He’s the owner and chef patron of a two-Michelin-starred London restaurant, named as one of the 50 best in the world, with a menu that boasts dishes like crispy pork jowl with Cox's apples 'in varying stages of decay'.

But it’s a far simpler culinary delicacy that started it all for Isaac McHale.  

“I wanted to learn how to make chicken pakora when I was seven years old," he said over the phone from The Clove Club in Shoreditch, "and that's the reason that I’m a chef today." 

The Herald: Pictured: Isaac McHalePictured: Isaac McHale (Image: Supplied)

Years before divine inspiration would strike via a side order of Indian street food, McHale was born on the Isle of Orkney, where he lived for two years until his family returned to Glasgow.

“While other people were playing football, I’d go down to the cash and carry on Woodlands Road to memorise the names of all the spices," he said.

“At age nine, I asked for money instead of birthday gifts because all I wanted was to cook a multi-course Chinese banquet for my friends. 

“We had congee and wood pigeon.” 

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Though in another life he might have been an inventor or engineer thanks to a penchant for problem-solving, once set on becoming a chef there was little that could hold him back. 

Aside from a few pesky child labour laws.  

“I wanted to go and work for free in Indian takeaways,” he continued. 

“But I think they might have thought it was a sting from a newspaper trying to catch them employing unpaid workers because they all turned me down. 

“Really, I just wanted to get a big pillow of naan and slap it on the side of the tandoor oven. 

“Then when I was 14, I tried to get a job with Andrew Fairlie who was in One Devonshire Gardens at the time, but he asked me to quit school and become a full-time apprentice. 

“I hadn’t even finished my standard grades, so it didn’t work out.” 

The Herald: Pictured: Isaac McHale in the kitchen at The Clove Club KitchenPictured: Isaac McHale in the kitchen at The Clove Club Kitchen (Image: Anton Rodriguez)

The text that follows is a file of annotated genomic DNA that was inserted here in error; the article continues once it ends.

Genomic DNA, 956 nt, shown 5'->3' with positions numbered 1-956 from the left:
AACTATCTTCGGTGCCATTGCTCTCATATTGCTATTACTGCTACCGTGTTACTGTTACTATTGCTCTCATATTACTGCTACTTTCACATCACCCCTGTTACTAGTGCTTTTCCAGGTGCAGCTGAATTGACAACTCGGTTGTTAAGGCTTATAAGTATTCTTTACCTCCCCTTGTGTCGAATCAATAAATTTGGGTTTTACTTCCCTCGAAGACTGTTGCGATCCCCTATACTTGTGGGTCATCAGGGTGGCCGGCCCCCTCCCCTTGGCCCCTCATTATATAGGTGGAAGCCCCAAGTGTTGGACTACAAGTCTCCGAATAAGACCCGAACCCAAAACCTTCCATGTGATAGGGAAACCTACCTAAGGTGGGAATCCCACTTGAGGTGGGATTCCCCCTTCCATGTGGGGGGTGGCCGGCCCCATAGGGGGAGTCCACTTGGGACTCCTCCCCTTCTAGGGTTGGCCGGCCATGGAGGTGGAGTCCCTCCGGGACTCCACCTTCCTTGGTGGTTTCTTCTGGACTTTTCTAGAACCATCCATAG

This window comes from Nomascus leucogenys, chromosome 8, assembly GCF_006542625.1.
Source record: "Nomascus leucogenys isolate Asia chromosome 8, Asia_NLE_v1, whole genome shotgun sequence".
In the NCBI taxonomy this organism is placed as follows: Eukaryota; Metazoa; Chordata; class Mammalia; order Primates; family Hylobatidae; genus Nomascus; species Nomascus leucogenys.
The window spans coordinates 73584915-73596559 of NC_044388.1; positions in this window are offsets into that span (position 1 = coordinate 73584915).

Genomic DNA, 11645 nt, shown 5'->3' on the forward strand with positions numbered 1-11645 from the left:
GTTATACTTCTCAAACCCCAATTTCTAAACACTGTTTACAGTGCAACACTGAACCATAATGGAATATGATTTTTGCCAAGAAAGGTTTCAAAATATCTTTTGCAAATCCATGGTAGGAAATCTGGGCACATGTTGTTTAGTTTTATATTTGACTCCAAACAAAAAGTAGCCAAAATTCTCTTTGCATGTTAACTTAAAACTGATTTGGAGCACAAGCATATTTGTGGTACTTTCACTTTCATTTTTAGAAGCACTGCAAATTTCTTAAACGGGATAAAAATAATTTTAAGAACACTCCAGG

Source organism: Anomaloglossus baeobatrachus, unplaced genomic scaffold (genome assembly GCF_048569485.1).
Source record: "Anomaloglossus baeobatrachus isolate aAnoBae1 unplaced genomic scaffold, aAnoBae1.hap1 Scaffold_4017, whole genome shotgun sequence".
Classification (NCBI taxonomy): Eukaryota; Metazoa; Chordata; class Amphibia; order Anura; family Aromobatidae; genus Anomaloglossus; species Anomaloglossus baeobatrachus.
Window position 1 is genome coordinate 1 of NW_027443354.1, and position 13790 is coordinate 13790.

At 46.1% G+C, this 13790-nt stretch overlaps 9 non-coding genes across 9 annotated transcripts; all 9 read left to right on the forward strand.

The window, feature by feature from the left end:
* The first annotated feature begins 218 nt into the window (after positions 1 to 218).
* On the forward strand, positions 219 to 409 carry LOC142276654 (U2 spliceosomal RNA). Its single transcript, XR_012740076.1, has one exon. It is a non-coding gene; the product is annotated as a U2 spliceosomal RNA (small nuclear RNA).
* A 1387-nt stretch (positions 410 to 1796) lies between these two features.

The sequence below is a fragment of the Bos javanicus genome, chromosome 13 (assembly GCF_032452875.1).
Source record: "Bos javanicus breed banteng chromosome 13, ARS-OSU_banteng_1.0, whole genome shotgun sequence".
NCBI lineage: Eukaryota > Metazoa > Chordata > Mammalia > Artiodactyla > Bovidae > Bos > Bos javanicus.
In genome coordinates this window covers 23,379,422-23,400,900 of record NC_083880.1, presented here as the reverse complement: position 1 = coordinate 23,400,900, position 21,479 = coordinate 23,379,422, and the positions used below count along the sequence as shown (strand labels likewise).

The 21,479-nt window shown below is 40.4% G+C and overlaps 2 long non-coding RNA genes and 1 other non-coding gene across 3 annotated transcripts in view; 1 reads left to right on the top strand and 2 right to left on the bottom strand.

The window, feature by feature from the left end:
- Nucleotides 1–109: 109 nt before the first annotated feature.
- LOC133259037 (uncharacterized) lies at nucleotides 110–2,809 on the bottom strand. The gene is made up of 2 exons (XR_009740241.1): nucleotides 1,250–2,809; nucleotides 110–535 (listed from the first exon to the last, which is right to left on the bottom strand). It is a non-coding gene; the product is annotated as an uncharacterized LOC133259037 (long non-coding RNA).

Finally (just) old enough to secure a part-time job, McHale took up a Kitchen Porter position at Stravaigin on Gibson Street, stuffing chef's utensils in his school bag for evening shifts after the last lessons of the day had finished. 

In the following years, he would attend university to study Food Chemistry and work at restaurants across Glasgow like John Quigley’s Mojo or the Art House Hotel on Bath Street. 

 It was there that he honed his skills by befriending a veteran sushi chef who quickly recognised a budding culinary talent. 

“He had a son the same age as me,” he said, “and I think he saw how willing I was to learn.” 

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With little opportunity to pursue his career as he would have liked to in Japan, McHale instead moved to Australia.

Soon enough, however, he came to the realisation that “anyone who had any kind of reputation” had earned their stripes a little closer to home. 

“Australia was the other side of the world, and I missed my family, friends and nights out at Optimo. 

“I didn’t want to move to London at first but knew that it was where I needed to go to work in Michelin-starred restaurants. 

“I’ve just turned 43 which means I’ve now spent 21 years in Glasgow, one in Australia and 21 In London. 

“I feel like I’ll never call myself a Londoner though, I’ll always be Glaswegian.” 

Once back on British soil, the Glaswegian worked with Brett Graham at the Ledbury and rose to the rank of development chef before deciding to go it alone and establish The Clove Club in 2013. 

Then came the Michelin stars, one in 2014 and a second in 2022.

The Herald: The Clove Club - Shoreditch Town HallThe Clove Club - Shoreditch Town Hall (Image: Jian Wei Lim)

Although you won’t find any overtly patriotic dishes like haggis or Cullen skink on his globally renowned tasting menus at The Clove Club, Scotland is proudly represented with seafood plates of raw Orkney scallops and wild tuna belly. 

“I’ve been lucky enough to travel the world”, he said, “and know that some of the best produce comes from the UK, and Scotland in particular”. 

The Herald: The Clove Club Raw Orkney Scallop - Anton RodriguezThe Clove Club Raw Orkney Scallop - Anton Rodriguez (Image: Supplied)

Asked if a love for local fare would ever tempt him to bring his culinary star power back to Scotland, McHale says that a long-term lease will see him based in England for the foreseeable future. 

And besides, with a wife from Edinburgh, staying put shrewdly avoids potential arguments over which city to call home. 

But even while preparing for another busy service at a restaurant that he can rightfully claim to be one of the world's finest, Glasgow is never far from his thoughts.

The Herald:

“We’ve just celebrated our 10th anniversary, which is a grand old age for a restaurant, especially in London. 

“I often think back to my teenage years in the West End and all of these chefs I used to look up to, buying their recipe books from Oxfam on Byres Road. 

“Now they’re my friends, and I have their numbers in my phone book. 

“It’s amazing to think that the people who were my heroes have become my peers. 

“..and that it’s all down to chicken pakora.” 

The Clove Club is located at 380 Old Street in London.